"Look Ma - No Intervals!"
Interval training, fartlek, track workouts and other forms of “hard“ run training are common to many triathlete coaching programs.
Although they can effectively build running speed and strength, these sessions come with increased risk of injury such as pulled muscles during the actual workout or suffering the strains of overtraining afterward.
If an athlete suffers one of these setbacks, how can you effectively recover form and fitness? This case study shows us how.
Austin, an age group triathlete training for USAT Sprint Nationals, experienced significant pauses in run training due to a persistent calf injury throughout 2020 and into the early part of 2021, brought on by some over-enthusiastic interval training in a track workout.
In April 2021 Austin and I agreed a significant reduction in both run volume and intensity, reducing the workload to 2-3 sessions per week, of 30-45 minutes duration at EZ pace. Austin was already doing weight training and he continued with leg strengthening exercises to supplement the running. He kept up this routine through August, completing 50 run workouts in total and gradually improving his average pace per mile.
At the beginning of this new program, his first run was at 9-and-a-half-minute per mile pace but soon averaged 8 mins 39 secs for the next 10 workouts. Over the course of the following months, his 10-run average dropped to 8 mins 10 secs, and then settled at 7 minutes 45 secs. He only went under 7-minute pace on three occasions during the whole period and his fastest run was at 6 minutes 44 secs per mile.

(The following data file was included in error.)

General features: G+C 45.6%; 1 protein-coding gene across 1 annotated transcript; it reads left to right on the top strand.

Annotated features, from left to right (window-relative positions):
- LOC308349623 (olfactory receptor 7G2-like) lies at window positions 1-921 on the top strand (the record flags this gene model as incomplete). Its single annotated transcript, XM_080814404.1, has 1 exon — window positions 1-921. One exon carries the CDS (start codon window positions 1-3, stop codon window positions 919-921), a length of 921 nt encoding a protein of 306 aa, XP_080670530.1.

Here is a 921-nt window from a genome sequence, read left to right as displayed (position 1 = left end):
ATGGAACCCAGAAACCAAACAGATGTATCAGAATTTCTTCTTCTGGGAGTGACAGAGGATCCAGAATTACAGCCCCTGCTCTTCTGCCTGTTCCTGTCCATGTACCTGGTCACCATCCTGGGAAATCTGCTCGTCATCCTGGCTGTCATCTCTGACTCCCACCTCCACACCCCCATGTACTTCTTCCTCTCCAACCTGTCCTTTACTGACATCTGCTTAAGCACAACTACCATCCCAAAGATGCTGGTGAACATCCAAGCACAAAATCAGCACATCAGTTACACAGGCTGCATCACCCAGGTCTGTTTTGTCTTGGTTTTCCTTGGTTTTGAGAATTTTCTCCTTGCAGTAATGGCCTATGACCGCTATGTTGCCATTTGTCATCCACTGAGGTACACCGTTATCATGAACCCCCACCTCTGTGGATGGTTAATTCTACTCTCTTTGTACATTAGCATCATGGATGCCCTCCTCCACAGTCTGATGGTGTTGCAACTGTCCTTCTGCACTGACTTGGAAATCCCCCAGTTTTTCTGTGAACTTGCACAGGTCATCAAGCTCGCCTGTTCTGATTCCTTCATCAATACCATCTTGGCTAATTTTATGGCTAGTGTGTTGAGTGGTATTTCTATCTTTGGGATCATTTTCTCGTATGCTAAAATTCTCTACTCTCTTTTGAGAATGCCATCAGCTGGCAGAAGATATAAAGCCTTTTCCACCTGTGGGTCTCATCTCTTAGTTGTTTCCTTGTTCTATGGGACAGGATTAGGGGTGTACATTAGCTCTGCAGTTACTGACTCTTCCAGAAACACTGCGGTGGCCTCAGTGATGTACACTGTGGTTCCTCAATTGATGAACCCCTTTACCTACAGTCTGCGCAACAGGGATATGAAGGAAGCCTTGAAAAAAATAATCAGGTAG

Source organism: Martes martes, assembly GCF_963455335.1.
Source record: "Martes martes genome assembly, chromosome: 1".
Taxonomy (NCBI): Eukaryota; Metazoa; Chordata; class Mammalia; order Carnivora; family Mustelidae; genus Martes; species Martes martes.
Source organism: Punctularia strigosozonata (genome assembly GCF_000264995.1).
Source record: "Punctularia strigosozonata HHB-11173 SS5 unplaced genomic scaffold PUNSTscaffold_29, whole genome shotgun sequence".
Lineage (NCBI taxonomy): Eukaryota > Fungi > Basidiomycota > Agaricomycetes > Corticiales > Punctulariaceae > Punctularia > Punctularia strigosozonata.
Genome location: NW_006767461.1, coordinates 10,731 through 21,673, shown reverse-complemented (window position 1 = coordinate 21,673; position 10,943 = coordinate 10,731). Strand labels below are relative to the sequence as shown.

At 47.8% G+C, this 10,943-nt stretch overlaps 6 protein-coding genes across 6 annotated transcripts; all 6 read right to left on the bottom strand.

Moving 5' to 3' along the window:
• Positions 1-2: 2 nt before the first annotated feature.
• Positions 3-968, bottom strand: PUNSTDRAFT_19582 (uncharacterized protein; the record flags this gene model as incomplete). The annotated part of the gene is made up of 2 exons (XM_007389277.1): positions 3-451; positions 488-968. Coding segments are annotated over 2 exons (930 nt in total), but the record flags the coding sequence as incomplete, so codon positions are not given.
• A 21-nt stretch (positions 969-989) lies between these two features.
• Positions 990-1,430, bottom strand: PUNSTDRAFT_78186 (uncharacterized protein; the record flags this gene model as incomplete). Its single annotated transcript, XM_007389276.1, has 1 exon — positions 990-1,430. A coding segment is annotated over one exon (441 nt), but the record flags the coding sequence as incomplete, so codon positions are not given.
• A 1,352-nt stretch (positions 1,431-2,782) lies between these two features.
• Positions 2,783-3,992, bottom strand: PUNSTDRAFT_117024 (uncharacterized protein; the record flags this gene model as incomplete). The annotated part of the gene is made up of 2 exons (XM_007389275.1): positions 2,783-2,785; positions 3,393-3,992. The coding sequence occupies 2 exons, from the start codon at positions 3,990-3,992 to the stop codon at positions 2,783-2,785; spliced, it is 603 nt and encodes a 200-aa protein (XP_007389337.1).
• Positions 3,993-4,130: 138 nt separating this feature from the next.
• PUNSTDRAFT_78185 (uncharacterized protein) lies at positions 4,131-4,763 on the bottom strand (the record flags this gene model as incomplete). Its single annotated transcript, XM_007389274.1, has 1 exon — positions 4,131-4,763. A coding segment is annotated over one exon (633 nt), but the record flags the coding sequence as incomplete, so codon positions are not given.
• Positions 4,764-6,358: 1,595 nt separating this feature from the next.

All the runs were in and around his neighborhood in Houston, where the conditions are hot, humid and the terrain is flat. A few runs in Colorado, where he went on vacation, were excluded from the analysis because of the change in terrain, climate and altitude.
Throughout the program he adhered to the reduced intensity, duration and frequency. He did no heroic intervals, track workouts or hard sessions; just consistent, steady running. And he suffered no further injuries.
On race day, Austin completed the run at near PR pace, covering the USAT Sprint National course at a pace of 6 mins 54 secs per mile. His best race day performance by far.
The lesson for coaches and athletes is that hard run sessions like interval training, track workouts and fartlek should be avoided with athletes that are prone to injury and great improvements and performance can be gained from steady, consistent training at EZ to moderate intensity.
Averaging pace and performance metrics over 10 workouts can help track broad trends in progress and avoids the athlete and coach getting lost in erratic day-to-day or weekly variations or the results of singular test runs.
As Austin said:
”Great race for me! Felt like I left a little out there but massive improvement on run. I really need to work on transitions, I probably lost 1-2 min compared to top of field there. Cut 4 minutes off my run compared to last race, ha!”
All achieved with “No intervals!”. Try it, it may work for you.